By January 1, 2021, all employees working for employers with five or more employees will need to be trained. Supervisors must receive two hours of training once every two years, while non-supervisory employees must receive one hour of training once every two years.
AB 654 modifies existing COVID-19 reporting legislation. The new law stipulates that employers have either 1 business day or 48 hours (whichever is later) to report virus outbreaks among their employees.
To be compliant, employers must give written notice to all employees who were possibly exposed to the virus on-site and local public health agencies.
Employers with multiple locations only need to notify workers at the site of the outbreak.
Employers with large warehouse distribution centers (those with 100+ workers in one location or 1000+ workers in the state) must provide written descriptions of all required quotas employees are responsible for.
Quotas can include:
- How many tasks need to be completed within a period of time
- Materials that need to be produced/managed in a day or workweek
Employers must also provide a written description for penalties around not meeting quotas. If a quota is not disclosed to the employee, they cannot be punished for not meeting it.
Employers cannot punish workers for not meeting quotas that prevent them from taking breaks or interfere with OSHA laws.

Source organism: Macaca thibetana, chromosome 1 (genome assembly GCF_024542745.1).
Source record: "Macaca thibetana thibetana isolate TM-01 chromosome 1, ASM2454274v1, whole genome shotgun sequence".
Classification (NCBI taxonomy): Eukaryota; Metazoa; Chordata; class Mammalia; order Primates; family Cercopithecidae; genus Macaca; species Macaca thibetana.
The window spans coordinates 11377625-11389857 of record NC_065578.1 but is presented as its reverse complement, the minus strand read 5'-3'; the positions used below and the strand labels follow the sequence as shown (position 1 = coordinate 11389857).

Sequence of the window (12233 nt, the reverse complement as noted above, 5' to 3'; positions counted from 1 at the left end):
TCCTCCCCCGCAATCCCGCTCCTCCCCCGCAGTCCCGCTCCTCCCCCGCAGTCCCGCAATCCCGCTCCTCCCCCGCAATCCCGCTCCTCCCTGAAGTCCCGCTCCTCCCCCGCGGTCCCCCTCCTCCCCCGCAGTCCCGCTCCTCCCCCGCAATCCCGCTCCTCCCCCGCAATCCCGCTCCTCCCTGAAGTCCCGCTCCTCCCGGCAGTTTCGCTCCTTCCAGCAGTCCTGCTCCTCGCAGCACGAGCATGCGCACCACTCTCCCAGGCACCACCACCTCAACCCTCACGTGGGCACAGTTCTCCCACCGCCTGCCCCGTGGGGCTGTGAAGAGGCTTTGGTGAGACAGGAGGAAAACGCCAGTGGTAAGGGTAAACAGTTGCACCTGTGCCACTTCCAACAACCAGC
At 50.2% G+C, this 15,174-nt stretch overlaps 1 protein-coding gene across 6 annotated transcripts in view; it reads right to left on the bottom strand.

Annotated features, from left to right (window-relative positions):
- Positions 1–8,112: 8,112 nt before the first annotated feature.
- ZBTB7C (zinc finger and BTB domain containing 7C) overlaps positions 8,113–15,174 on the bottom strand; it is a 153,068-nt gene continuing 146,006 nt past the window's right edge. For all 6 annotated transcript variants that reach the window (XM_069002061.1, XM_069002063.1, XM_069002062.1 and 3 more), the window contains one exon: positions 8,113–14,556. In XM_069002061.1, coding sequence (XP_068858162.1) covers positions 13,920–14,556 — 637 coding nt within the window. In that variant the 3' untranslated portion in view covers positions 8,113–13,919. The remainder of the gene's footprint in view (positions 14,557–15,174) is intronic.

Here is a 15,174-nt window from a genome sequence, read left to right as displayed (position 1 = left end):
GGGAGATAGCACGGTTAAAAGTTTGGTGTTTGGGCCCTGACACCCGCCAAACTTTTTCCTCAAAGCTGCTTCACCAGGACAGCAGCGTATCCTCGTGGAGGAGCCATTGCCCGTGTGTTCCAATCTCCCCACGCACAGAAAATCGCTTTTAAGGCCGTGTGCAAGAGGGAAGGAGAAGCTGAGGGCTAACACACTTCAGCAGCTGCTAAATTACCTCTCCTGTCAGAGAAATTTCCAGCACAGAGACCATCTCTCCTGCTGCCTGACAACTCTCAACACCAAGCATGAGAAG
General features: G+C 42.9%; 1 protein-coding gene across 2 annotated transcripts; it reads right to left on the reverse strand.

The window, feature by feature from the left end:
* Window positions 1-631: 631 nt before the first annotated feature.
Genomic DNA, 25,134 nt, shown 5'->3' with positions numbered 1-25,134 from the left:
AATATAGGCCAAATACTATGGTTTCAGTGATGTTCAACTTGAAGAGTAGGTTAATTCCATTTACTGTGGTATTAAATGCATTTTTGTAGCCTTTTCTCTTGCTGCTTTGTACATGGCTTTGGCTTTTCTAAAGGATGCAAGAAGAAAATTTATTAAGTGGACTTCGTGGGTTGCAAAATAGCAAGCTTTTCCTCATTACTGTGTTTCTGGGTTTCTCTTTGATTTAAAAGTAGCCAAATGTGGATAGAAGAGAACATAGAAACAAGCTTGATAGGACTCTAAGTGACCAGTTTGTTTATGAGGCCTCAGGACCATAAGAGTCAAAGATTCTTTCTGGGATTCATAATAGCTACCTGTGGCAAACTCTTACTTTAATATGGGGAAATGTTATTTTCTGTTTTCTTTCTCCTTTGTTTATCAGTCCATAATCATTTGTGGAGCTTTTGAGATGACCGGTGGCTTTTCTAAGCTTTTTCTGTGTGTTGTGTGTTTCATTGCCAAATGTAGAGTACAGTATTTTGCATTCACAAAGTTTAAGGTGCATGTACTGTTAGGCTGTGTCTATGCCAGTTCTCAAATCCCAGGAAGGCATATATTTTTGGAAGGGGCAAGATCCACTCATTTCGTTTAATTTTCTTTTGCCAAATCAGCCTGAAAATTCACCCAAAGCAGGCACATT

The Silenced No More Act prohibits employers from requiring non-disclosure clauses for all forms of workplace harassment or discrimination settlements, not just sex. However, the law does not prevent non-disclosure clauses for the settlement money paid.
Non-disparagement clauses are also limited. If a provision like this is included in a written policy or procedure, it must include the following:
“Nothing in this agreement prevents you from discussing or disclosing information about unlawful acts in the workplace, such as harassment or discrimination or any other conduct that you have reason to believe is unlawful.”
Employers must maintain employee AND applicant personnel records for a minimum of 4 years. However, if an employee files a complaint with the Department of Fair Employment and Housing (DFEH), employers must keep all related records until they receive notice that the agency resolved the issue.
Food delivery platforms may not keep tips. The person delivering the items must receive all tips and any tips paid for a pickup order must be paid fully to the food establishment.
Food delivery platforms also cannot charge a higher rate than what the food establishment sets.
California law requires every employer to make accommodations for lactating employees, including providing time and space to express breast milk during the workday. The location provided must be clean, safe and free of hazards, have a place to sit and a surface to place personal items, have access to electricity or charging devices, and must not be a bathroom.
The employer must also provide access to a sink with running water and suitable refrigeration close to the employee’s workspace.
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View the resources available to California business owners and workers impacted by the coronavirus outbreak in our state-by-state COVID-19 Resource Center.
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This summary is not qualified legal advice. Laws are always subject to change, and they can vary from municipality to municipality. It’s up to you to make sure you’re compliant with all laws and statutes in your area. If you need more compliance help, we recommend consulting with a qualified lawyer, checking with your local government agencies, or signing up for Homebase to get help from our certified HR Pros.